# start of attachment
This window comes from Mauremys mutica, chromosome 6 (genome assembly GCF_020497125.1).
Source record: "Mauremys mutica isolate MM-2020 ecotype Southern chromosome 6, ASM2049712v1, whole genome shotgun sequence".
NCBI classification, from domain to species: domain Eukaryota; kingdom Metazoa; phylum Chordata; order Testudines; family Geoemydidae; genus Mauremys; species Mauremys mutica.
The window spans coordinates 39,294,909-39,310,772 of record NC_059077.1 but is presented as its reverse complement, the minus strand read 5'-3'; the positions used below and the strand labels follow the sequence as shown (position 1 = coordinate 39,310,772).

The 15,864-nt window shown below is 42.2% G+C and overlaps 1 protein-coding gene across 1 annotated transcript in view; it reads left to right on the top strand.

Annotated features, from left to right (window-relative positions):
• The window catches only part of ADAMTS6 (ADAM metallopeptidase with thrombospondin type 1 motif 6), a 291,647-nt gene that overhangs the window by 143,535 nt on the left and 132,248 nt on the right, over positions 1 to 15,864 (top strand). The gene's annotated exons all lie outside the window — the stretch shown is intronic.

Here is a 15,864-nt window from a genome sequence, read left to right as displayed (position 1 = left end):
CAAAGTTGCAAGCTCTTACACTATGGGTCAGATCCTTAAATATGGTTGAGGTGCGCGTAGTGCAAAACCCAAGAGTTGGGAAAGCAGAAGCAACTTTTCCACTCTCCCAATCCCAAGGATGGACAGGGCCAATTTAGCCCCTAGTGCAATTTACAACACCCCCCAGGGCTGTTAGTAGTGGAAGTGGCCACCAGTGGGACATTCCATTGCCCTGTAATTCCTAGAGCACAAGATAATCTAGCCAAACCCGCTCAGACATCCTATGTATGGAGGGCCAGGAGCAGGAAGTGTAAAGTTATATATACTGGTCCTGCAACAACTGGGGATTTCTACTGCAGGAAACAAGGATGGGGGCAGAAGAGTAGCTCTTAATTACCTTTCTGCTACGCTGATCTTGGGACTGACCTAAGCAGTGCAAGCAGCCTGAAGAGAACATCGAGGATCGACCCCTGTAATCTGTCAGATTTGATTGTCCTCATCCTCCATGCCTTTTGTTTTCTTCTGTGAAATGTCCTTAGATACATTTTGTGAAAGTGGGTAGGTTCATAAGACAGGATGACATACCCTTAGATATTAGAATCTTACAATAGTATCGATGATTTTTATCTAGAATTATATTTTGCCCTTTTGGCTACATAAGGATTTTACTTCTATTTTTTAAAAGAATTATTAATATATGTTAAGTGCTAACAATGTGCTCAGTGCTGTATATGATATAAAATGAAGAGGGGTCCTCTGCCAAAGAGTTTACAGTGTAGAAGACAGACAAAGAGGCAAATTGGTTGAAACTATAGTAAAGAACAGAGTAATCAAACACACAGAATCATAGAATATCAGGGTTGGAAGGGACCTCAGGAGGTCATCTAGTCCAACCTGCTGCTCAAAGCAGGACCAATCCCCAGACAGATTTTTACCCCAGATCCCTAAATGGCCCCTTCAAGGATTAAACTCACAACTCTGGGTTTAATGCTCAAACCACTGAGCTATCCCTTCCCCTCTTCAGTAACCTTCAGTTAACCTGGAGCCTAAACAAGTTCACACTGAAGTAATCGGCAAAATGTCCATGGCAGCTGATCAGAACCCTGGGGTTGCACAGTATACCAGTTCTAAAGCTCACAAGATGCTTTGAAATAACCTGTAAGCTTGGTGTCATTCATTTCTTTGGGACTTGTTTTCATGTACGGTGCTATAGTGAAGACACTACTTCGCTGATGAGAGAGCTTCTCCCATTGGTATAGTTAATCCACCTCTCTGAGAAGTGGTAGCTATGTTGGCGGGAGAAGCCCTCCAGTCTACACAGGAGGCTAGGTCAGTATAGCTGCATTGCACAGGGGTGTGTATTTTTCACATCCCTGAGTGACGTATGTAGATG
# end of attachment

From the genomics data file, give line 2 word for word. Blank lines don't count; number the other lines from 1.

Source record: "Mauremys mutica isolate MM-2020 ecotype Southern chromosome 6, ASM2049712v1, whole genome shotgun sequence".